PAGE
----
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European Central Bank chief says ‘conspiracy theories’ hinder digital euro adoption

European Central Bank chief says ‘conspiracy theories’ hinder digital euro adoption
Christine Lagarde, European Central Bank president, said a digital euro nod is at least two years away. Credit: RONALD WITTEK/EPA-EFE/Shutterstock
  • Piloting a digital euro will take another two years, ECB’s Christine Lagardge told the European Parliament.
  • The European Central Bank will decide whether to continue designing the pilot digital currency in October.
  • The digital euro is met with scepticism from the public and lawmakers.

A public digital currency is moving full steam ahead, but it may take at least two more years before a digital euro potentially hits the market, according to European Central Bank president, Christine Lagarde.

The European Central Bank will make a decision on whether to move forward with the realisation of a digital euro in October. Over the past two years, the central bank has investigated and designed a prototype.

“The pilot will probably take us another two years at least before it’s the final say by the Governing Council,” Lagarde told lawmakers in the European Parliament in a quarterly catch-up.

Plagued by scepticism and distrust, the digital euro has had a thorny reception from the public as well as from lawmakers.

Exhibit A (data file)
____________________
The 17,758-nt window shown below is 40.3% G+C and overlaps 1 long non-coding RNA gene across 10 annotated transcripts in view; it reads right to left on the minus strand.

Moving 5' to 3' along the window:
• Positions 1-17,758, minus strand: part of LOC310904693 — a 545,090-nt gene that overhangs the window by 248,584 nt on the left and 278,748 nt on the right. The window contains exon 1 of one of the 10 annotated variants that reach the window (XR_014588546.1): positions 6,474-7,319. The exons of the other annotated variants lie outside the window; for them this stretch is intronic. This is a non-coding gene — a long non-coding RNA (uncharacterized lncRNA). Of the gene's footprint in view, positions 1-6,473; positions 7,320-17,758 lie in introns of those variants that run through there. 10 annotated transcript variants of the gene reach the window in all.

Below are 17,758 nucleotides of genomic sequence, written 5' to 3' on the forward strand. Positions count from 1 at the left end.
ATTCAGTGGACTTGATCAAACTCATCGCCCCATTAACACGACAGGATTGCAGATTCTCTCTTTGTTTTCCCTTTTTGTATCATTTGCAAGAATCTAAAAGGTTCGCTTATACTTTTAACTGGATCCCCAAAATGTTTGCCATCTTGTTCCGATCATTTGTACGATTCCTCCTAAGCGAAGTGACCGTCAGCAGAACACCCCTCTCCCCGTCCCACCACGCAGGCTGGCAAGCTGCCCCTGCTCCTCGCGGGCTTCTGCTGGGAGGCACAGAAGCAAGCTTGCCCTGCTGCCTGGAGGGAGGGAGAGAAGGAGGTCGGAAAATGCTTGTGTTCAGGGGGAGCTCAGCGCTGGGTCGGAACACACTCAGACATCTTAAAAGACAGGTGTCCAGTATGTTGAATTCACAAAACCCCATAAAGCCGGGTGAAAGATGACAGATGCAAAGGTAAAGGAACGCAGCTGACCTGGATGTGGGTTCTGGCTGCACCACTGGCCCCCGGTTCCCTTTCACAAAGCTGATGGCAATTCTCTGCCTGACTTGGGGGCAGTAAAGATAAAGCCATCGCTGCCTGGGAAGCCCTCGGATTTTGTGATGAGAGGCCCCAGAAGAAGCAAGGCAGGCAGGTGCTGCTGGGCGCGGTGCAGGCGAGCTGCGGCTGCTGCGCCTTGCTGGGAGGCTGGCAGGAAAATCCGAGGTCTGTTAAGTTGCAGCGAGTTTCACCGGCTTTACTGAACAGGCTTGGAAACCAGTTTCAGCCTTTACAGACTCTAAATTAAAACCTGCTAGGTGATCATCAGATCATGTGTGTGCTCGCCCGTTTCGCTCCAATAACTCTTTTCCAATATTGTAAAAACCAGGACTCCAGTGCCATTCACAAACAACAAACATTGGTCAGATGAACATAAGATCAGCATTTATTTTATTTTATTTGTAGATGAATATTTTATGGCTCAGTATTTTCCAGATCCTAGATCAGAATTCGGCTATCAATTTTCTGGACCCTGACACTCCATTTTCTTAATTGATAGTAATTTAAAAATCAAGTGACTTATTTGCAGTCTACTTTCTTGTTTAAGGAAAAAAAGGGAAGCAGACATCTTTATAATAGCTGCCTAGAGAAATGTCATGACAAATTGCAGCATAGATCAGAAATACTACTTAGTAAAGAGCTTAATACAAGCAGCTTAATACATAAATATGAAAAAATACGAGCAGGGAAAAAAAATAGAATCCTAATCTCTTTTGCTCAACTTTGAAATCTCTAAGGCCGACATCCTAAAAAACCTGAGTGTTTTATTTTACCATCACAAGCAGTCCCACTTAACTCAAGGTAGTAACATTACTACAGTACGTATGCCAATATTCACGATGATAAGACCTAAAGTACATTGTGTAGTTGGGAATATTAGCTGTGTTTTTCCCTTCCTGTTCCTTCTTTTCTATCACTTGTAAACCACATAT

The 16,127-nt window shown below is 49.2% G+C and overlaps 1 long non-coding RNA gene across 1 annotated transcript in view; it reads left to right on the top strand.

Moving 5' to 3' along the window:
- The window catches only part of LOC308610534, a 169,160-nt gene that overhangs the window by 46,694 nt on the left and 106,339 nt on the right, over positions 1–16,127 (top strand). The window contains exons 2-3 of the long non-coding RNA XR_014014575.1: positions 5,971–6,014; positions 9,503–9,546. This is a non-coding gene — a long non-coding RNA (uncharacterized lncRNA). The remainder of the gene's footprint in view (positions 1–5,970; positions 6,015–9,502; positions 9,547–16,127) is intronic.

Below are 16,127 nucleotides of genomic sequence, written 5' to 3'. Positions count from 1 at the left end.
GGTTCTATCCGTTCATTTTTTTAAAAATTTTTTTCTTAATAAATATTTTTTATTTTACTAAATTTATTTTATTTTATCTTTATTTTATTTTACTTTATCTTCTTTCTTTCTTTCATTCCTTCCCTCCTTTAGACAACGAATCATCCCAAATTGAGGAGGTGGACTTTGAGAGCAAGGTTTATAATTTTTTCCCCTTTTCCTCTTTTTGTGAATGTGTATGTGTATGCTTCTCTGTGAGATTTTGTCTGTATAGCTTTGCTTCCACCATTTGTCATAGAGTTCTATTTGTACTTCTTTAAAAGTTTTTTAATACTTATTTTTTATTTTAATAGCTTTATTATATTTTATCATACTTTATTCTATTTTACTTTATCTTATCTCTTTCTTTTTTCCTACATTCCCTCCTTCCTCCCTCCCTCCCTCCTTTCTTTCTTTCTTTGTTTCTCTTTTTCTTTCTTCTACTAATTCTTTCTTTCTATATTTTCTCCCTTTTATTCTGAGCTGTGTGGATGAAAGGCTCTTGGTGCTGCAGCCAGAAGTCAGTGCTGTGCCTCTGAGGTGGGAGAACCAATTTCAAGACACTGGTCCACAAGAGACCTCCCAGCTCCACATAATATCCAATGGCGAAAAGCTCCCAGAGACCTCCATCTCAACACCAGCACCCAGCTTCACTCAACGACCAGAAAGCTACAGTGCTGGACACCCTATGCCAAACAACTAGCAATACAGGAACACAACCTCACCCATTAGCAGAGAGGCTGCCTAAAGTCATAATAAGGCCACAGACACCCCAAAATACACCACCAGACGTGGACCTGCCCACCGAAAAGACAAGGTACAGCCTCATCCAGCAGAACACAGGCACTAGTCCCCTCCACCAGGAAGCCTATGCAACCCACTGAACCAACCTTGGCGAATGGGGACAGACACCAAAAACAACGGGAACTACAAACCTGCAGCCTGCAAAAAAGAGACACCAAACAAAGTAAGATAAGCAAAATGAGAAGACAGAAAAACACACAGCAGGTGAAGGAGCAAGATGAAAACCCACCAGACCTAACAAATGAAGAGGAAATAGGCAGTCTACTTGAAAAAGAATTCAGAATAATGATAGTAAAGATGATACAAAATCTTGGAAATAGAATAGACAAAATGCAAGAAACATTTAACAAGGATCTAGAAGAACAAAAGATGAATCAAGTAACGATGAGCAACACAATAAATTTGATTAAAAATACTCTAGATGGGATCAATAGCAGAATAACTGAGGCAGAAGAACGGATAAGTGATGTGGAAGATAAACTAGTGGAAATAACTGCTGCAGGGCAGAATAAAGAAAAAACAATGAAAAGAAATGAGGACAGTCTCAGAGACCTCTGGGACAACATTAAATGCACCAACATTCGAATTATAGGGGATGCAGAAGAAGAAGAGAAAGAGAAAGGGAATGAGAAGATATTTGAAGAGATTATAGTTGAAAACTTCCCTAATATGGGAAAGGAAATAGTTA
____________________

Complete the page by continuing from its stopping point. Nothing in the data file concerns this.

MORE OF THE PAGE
If the European authorities “can address all the conspiracy theories that abound about this as if, you know, Big Brother was going to suddenly determine what you buy, when you buy it, and how restricted it should be — then I think it would be characterised as a success,” Lagarde said on Monday.

The European Commission has already laid out the legal framework for the central bank digital currency. The proposal was published in May, and is now making its way to the desks of parliamentarians which will debate and tweak the Commission’s text.

Stefan Berger, a German, right-wing policymaker, will lead the parliament’s negotiations. He was the lead negotiator for the European Union’s landmark regime for crypto assets which is rolling out across the bloc.

This push, however, does not guarantee the digital euro will become a reality, central bank officials have said.

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Nonetheless, European officials are pressing to compete with private and foreign financial institutions, like PayPal or Visa, gnawing at Europe’s monetary sovereignty.

But for retail users, people can’t figure out the benefits of a digital euro.

The digital euro is currently designed to have an offline payment option for peer-to-peer transactions. This would grant users the same level of privacy as taking cash out of an ATM.

And while the CBDC would be issued by the central bank, the ECB has emphasised they will not have any access to user data. Instead, private banking applications would host the digital euro wallet, and grant the same level of privacy they usually have.

The digital euro will also have holding limits of around €3,000, officials said. Centrist, German lawmaker Nicola Beer raised concerns that a “holding limit, identification and total traceability” would hinder the acceptance of the digital euro.

For Lagarde, the digital euro would be successful “if we manage to make sure that privacy — not anonymity, but privacy — is protected.”

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